Note: Where available, the PDF/Word icon below is provided to view the complete and fully formatted document
 Download Current HansardDownload Current Hansard    View Or Save XMLView/Save XML

Previous Fragment    Next Fragment
Monday, 26 October 2009
Page: 7004

Senator EGGLESTON (4:03 PM) —As has been said, this is a very difficult problem. There are massive numbers of refugees in the world—something like 42 million was mentioned earlier by one speaker—and it is an enormous problem. But we in Australia have to be realistic about what we can do in terms of assisting with a resolution regarding the problem of the number of refugees around the world. We are in fact a very small country, of just some 21 million people. Even so, we have had a very fine record in assisting in resettling refugees, beginning of course after World War II, when we took huge numbers of displaced people, and continuing on through the years with the boat people from Vietnam and Cambodia.

Today we have a system for the orderly processing of people who want to come to Australia under the United Nations convention on refugees and have a quota within our migration system of some 15,000 people a year who come into Australia from UNHCR camps, where important checks are carried out before they get to this country. In particular, their identity is checked and verified—because, as has been said, very often people who claim to be refugees are not necessarily who they claim to be and they are not necessarily quite as innocent as they would like us to think they are. It is very important not only that their identity is checked but also that their security records and criminal records are checked. The policy that the Australian government has followed for a long time now is to accept a quota of refugees through the United Nations High Commissioner for Refugees process, and we have very much made our contribution to alleviating this problem around the world.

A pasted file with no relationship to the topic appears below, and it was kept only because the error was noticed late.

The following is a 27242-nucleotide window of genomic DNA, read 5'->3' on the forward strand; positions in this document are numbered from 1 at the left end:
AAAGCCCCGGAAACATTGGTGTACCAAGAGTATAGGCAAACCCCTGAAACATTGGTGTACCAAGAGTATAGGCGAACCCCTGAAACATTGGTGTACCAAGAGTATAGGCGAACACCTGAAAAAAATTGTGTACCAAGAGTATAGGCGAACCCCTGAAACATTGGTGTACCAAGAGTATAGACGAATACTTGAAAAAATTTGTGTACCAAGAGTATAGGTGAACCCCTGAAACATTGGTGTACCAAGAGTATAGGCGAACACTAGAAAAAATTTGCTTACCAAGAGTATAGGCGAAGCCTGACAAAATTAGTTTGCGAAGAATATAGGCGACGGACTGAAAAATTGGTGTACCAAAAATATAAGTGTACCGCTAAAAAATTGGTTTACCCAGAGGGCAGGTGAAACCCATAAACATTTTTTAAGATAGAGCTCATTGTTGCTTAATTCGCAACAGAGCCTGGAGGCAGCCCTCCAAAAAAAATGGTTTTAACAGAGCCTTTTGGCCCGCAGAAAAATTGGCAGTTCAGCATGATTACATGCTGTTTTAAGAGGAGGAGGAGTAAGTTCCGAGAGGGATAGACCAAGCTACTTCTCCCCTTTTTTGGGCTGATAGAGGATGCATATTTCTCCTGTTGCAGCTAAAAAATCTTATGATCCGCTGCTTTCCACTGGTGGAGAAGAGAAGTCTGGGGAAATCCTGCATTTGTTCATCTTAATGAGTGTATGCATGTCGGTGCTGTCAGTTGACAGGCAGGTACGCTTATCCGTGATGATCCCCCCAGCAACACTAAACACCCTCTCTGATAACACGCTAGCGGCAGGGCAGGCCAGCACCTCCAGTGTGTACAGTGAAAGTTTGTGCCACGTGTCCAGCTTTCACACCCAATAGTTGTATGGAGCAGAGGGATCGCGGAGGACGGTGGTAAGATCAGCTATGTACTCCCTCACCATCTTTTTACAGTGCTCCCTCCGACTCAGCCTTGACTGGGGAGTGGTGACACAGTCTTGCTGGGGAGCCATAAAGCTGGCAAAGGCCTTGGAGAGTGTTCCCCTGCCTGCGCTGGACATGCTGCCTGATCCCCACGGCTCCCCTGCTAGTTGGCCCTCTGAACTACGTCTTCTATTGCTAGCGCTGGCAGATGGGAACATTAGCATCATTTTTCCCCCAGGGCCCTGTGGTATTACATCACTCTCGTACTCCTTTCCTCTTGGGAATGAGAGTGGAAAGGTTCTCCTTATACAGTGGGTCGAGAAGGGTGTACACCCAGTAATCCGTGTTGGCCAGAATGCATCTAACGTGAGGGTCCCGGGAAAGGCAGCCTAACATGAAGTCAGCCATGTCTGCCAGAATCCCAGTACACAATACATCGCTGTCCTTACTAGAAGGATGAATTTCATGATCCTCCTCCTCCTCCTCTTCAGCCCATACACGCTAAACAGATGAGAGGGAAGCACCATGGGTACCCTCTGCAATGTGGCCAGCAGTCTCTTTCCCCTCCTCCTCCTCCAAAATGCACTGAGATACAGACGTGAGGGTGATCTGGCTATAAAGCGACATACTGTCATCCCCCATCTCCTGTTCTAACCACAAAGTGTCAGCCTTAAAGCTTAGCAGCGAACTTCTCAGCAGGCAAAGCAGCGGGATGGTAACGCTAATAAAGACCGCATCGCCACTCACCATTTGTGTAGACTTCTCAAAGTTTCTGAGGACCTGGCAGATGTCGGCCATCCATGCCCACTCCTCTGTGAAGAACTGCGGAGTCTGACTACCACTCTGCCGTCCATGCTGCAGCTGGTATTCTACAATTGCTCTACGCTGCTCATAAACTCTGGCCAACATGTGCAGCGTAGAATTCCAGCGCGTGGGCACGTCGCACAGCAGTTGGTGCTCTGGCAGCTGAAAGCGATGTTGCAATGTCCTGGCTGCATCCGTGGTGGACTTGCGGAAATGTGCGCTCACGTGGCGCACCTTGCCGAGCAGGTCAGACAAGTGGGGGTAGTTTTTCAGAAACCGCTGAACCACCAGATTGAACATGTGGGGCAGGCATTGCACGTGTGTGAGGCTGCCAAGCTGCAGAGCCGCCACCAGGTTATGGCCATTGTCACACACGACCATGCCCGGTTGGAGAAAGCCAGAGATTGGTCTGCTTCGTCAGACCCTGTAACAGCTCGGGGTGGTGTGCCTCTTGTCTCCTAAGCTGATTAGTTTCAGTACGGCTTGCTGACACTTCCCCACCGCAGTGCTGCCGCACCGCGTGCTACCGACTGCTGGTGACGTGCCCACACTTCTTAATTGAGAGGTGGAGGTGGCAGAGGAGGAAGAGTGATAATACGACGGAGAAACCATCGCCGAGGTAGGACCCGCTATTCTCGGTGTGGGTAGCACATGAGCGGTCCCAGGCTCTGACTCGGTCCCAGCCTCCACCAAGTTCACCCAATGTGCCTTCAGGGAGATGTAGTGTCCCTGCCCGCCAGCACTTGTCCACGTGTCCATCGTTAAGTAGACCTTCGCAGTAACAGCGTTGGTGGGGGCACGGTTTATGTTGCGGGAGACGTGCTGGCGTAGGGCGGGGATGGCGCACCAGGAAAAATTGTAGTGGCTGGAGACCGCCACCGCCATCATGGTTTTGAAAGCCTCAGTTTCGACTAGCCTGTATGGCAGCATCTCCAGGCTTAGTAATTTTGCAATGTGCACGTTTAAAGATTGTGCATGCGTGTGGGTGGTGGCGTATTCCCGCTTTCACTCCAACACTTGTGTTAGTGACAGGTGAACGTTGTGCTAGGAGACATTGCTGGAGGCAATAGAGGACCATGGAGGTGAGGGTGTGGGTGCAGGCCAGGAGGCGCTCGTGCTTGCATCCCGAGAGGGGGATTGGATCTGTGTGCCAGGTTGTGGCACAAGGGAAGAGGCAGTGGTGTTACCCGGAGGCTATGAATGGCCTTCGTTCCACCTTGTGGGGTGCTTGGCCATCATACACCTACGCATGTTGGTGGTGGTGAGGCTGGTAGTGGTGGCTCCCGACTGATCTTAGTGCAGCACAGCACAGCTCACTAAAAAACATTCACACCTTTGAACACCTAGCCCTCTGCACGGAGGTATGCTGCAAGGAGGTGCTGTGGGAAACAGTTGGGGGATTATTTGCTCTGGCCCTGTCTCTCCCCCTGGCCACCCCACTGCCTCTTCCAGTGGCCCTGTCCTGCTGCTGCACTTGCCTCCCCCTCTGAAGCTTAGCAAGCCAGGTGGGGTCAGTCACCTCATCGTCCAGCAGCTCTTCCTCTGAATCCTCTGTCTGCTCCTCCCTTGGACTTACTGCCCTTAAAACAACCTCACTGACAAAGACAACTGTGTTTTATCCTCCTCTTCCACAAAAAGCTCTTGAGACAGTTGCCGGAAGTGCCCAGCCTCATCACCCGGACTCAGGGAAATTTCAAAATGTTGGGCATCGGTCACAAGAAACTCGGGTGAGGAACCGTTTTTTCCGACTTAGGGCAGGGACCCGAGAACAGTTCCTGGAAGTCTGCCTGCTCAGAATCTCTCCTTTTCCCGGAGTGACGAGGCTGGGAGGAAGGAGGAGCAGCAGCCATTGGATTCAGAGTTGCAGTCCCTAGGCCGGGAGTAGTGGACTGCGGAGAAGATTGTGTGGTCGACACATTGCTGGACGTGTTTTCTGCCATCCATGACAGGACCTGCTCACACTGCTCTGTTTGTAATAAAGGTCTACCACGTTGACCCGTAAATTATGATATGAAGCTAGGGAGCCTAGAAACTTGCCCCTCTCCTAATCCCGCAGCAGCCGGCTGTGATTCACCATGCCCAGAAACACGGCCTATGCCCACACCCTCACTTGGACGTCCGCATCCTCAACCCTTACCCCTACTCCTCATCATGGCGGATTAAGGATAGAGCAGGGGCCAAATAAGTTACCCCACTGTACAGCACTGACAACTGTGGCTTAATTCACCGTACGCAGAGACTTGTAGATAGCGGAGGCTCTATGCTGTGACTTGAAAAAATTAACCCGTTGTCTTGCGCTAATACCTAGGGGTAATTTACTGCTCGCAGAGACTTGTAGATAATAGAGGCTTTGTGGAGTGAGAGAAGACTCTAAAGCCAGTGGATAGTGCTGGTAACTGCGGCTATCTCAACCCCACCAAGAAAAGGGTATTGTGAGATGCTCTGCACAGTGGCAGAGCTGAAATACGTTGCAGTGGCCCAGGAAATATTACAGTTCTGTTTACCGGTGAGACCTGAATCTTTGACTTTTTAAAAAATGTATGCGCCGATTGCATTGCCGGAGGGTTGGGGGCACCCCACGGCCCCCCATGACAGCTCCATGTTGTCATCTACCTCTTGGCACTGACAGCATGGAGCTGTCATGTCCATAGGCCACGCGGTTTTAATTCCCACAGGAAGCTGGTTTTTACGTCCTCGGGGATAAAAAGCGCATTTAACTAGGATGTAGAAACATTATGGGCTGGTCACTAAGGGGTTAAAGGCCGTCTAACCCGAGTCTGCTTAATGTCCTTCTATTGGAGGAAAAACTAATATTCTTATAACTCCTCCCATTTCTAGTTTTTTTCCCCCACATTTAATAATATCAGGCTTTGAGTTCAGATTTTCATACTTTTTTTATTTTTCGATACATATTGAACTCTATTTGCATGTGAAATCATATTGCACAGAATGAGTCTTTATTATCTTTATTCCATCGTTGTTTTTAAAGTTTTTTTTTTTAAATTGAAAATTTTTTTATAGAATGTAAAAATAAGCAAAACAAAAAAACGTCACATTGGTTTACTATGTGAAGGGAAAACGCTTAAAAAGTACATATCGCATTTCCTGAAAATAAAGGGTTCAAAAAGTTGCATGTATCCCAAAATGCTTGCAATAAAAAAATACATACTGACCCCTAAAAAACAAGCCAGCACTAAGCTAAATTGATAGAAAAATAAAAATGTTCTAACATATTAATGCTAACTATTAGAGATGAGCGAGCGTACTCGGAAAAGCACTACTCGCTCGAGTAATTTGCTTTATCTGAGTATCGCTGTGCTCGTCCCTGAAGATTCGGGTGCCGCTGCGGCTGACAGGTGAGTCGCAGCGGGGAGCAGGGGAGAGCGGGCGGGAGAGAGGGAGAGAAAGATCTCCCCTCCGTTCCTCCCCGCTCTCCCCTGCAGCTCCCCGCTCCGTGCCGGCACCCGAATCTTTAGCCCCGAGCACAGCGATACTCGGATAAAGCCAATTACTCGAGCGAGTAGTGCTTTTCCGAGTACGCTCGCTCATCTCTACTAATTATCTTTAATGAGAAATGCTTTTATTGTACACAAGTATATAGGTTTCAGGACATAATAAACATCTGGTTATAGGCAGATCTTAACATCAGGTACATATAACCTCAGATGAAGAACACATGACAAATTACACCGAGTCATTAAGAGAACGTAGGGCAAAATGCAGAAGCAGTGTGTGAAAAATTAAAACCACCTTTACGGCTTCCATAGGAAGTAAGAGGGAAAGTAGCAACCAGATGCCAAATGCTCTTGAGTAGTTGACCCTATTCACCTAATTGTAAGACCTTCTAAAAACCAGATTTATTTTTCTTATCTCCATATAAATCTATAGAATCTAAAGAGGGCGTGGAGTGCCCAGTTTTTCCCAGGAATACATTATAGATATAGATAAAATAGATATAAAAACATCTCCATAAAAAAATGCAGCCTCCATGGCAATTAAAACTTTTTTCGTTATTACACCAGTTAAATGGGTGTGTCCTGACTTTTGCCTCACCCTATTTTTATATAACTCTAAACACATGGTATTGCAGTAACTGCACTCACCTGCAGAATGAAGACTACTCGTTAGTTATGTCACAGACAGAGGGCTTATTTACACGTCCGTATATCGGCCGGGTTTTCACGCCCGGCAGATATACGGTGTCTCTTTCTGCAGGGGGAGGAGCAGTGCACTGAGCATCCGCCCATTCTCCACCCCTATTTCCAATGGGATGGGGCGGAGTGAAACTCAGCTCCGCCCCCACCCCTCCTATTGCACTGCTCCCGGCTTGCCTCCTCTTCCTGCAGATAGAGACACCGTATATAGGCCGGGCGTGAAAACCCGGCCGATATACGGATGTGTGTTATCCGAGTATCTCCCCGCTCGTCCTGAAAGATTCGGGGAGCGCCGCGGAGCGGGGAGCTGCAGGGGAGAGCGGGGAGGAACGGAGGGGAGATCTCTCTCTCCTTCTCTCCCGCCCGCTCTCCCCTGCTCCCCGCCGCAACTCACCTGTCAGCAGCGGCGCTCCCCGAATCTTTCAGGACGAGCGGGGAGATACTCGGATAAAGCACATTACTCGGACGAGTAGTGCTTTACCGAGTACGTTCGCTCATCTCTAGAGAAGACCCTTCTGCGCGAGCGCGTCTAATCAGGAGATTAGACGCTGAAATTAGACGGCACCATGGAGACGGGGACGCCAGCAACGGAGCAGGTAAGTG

The recent flood of boat people from Indonesia and Sri Lanka reflects pull factors in Australia. Most important of all the pull factors is the change in the Rudd government’s policy in dealing with refugees. There can be no doubt whatsoever that there is a view out there that, under this government, Australia will not just confine itself to taking refugees from the UNHCR sources but will take anyone who turns up on the doorstep and claims refugee status. So there is a very different kind of view out there about how the Australian government will react to anyone coming to this country. It is disgraceful that people smugglers are putting at risk the lives of asylum seekers, and there is absolutely nothing humane about border protection policies that increase the likelihood of vulnerable men, women and children getting into leaky boats and risking their lives on the high seas.

The coalition believe the government must urgently set up an independent inquiry into the reasons for the surge of arrivals on our north-west coastline and seek to identify possible solutions to this problem. The government, we believe, must be prepared to accept responsibility for the consequences of the mixed messages it has sent. The question before the Senate today then becomes: why is the Rudd government running away from an inquiry into its border protection policies which the coalition believe should be carried out?

The situation is now becoming quite urgent, with ever-increasing numbers of boats appearing on our coastline. The facts are clear: the Labor Party policy has failed. They have lost control of our borders. What we need is a full and independent inquiry to consider all policy options. That is the question we must ask in the Senate today: why are the Rudd government running away from such an inquiry?

Question agreed to.